Many items in this miscellany of thoughts contain a prominent element of dissent and disagreement with other participants in the media debates and discussion for which The Island has served as a major forum. But that dissent has all along been featured by a laudable sense of “civilised intelligence”. As a professional whose skills have an intense demand, his interests and concerns have not remained confined to his professional expertise – a feature often seen among other ‘specialists’ including those of the university community.

This volume is, first of all, a demonstration of intense and well-informed concern on a wide range of issues of vital importance to Sri Lanka. Had that quality been more widespread it is unlikely that those earning six-figure incomes would threaten collective action to bring the economy to a standstill to express their dissatisfaction on a relatively marginal erosion of monthly emoluments at a time of unprecedented national crisis, attempting to conceal their avarice with a façade of safeguarding democracy, or eliminating public corruption, or on grounds of their capacity to earn higher incomes outside Sri Lanka.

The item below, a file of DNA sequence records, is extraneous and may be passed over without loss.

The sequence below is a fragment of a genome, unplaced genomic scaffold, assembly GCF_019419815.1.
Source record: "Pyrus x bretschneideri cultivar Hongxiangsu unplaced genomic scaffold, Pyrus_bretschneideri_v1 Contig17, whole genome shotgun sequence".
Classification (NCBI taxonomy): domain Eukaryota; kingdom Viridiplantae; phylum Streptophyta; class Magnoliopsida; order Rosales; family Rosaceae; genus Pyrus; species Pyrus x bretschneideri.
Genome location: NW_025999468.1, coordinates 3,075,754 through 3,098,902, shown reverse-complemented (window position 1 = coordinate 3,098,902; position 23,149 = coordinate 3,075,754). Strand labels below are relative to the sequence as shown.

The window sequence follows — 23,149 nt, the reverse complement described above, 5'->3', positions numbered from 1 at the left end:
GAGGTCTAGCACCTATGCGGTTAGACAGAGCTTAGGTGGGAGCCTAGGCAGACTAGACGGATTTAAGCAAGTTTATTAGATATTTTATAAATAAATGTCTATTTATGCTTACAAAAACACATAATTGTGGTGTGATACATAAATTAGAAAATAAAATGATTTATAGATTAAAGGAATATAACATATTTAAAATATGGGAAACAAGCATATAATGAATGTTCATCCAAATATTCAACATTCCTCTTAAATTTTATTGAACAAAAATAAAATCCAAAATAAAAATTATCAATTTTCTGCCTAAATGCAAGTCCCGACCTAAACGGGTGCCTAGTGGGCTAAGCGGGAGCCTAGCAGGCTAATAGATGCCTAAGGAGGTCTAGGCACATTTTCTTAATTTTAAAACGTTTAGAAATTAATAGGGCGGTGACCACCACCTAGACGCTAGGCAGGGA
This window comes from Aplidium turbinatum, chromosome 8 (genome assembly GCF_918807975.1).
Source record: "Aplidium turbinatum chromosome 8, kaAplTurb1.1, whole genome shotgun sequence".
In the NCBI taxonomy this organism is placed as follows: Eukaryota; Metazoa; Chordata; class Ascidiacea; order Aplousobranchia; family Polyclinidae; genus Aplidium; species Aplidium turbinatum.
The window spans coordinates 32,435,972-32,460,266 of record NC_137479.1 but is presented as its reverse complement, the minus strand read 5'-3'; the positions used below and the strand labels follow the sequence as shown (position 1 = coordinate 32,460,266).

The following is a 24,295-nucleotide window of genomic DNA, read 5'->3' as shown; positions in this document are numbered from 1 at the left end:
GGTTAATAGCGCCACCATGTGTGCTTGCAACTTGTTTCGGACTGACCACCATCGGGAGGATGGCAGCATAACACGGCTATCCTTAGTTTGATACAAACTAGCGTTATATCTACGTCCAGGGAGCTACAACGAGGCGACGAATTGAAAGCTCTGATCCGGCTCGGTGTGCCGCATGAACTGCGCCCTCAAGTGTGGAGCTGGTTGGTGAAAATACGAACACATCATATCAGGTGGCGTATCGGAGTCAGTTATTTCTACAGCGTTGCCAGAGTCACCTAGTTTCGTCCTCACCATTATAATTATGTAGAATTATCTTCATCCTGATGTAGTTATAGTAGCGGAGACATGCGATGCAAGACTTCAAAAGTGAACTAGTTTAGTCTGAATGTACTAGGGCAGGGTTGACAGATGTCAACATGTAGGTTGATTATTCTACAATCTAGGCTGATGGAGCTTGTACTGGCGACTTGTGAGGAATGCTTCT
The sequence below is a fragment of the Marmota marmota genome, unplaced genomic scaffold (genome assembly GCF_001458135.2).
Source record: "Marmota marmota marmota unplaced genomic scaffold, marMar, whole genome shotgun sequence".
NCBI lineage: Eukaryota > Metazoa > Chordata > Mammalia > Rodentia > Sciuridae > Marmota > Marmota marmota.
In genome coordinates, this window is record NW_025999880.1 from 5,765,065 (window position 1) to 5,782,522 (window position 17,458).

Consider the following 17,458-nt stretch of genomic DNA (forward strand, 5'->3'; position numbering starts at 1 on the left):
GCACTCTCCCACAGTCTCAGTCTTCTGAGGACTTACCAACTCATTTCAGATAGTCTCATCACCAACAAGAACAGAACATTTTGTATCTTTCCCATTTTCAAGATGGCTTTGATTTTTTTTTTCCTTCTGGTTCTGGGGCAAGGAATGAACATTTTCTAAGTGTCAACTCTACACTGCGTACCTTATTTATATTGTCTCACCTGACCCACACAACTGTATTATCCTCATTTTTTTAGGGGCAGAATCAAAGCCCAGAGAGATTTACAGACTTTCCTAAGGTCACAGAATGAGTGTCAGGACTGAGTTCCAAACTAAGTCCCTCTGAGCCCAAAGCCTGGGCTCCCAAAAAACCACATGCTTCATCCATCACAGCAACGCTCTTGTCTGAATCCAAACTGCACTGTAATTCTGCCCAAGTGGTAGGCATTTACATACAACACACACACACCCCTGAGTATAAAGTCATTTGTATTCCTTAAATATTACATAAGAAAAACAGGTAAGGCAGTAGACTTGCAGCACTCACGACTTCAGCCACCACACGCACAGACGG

Yet another exemplary feature I discern in this ‘Miscellany of Thoughts’ is that its contents are not angry knee-jerk reactions when provoked by thoughts different to his own. Professor Amaratunga’s dissent is entirely free of the crude clashes often seen in the so-called social media. Nor are his thoughts based on a hurried consumption of internet ‘short-eats’. In his thoughts that extend beyond brief corrective interjections of ‘common sense’, what we see is an extraordinary depth of knowledge acquired through serious reading and a thorough understanding of the issues on which he had focused.

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Midweek Review

Loneliness of the Bottom Half



By Lynn Ockersz

There you crouch by your hearth,

Seeing your fires sputtering out;

Your hopes of a bubbly pot of rice,

Ending in inflationary smoke spirals,

Leaving you with the painful thought,

That your dignity as mother and wife,

Is gravely harmed and beyond repair,

For, a turn of events not of your making,

Has reduced you and yours to penury,

So much for that Trickle-down Theory,

That Pundits say will end your misery,

But they tell you not to stop dreaming,

Because soon you will be bailed out,

Of your State of longsuffering;

Thanks to Princely tips from ancient Italy.